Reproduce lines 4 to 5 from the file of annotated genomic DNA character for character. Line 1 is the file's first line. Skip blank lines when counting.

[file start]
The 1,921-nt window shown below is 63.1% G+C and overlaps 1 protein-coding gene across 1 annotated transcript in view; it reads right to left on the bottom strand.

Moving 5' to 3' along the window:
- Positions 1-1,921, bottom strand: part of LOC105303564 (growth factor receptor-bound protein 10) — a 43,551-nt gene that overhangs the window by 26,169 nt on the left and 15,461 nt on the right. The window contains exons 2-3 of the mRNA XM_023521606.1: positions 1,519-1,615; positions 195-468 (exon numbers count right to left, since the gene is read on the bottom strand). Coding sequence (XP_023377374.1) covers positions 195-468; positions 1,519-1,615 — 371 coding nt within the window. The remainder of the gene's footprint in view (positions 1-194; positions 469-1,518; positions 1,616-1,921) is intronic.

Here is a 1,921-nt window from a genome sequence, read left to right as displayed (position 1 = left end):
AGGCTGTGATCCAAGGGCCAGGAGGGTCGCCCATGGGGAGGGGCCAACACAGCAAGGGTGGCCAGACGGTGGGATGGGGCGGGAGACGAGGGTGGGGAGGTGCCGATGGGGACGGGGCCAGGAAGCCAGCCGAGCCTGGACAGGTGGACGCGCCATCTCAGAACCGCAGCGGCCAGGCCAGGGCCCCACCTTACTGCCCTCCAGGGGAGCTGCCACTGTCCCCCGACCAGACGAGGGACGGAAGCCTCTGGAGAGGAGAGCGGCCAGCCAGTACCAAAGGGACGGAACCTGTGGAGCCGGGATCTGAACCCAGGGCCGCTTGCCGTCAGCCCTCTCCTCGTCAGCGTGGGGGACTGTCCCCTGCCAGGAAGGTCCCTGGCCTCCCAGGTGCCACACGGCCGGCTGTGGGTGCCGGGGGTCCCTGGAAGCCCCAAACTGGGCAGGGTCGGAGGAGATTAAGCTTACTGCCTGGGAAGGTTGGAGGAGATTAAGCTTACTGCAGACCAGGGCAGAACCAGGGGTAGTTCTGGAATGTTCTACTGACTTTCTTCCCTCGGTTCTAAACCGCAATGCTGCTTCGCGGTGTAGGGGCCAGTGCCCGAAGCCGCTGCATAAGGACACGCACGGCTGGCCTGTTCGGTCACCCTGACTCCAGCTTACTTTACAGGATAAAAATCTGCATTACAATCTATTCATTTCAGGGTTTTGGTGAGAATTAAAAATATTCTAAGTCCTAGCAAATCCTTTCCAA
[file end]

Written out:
Here is a 1,921-nt window from a genome sequence, read left to right as displayed (position 1 = left end):
AGGCTGTGATCCAAGGGCCAGGAGGGTCGCCCATGGGGAGGGGCCAACACAGCAAGGGTGGCCAGACGGTGGGATGGGGCGGGAGACGAGGGTGGGGAGGTGCCGATGGGGACGGGGCCAGGAAGCCAGCCGAGCCTGGACAGGTGGACGCGCCATCTCAGAACCGCAGCGGCCAGGCCAGGGCCCCACCTTACTGCCCTCCAGGGGAGCTGCCACTGTCCCCCGACCAGACGAGGGACGGAAGCCTCTGGAGAGGAGAGCGGCCAGCCAGTACCAAAGGGACGGAACCTGTGGAGCCGGGATCTGAACCCAGGGCCGCTTGCCGTCAGCCCTCTCCTCGTCAGCGTGGGGGACTGTCCCCTGCCAGGAAGGTCCCTGGCCTCCCAGGTGCCACACGGCCGGCTGTGGGTGCCGGGGGTCCCTGGAAGCCCCAAACTGGGCAGGGTCGGAGGAGATTAAGCTTACTGCCTGGGAAGGTTGGAGGAGATTAAGCTTACTGCAGACCAGGGCAGAACCAGGGGTAGTTCTGGAATGTTCTACTGACTTTCTTCCCTCGGTTCTAAACCGCAATGCTGCTTCGCGGTGTAGGGGCCAGTGCCCGAAGCCGCTGCATAAGGACACGCACGGCTGGCCTGTTCGGTCACCCTGACTCCAGCTTACTTTACAGGATAAAAATCTGCATTACAATCTATTCATTTCAGGGTTTTGGTGAGAATTAAAAATATTCTAAGTCCTAGCAAATCCTTTCCAA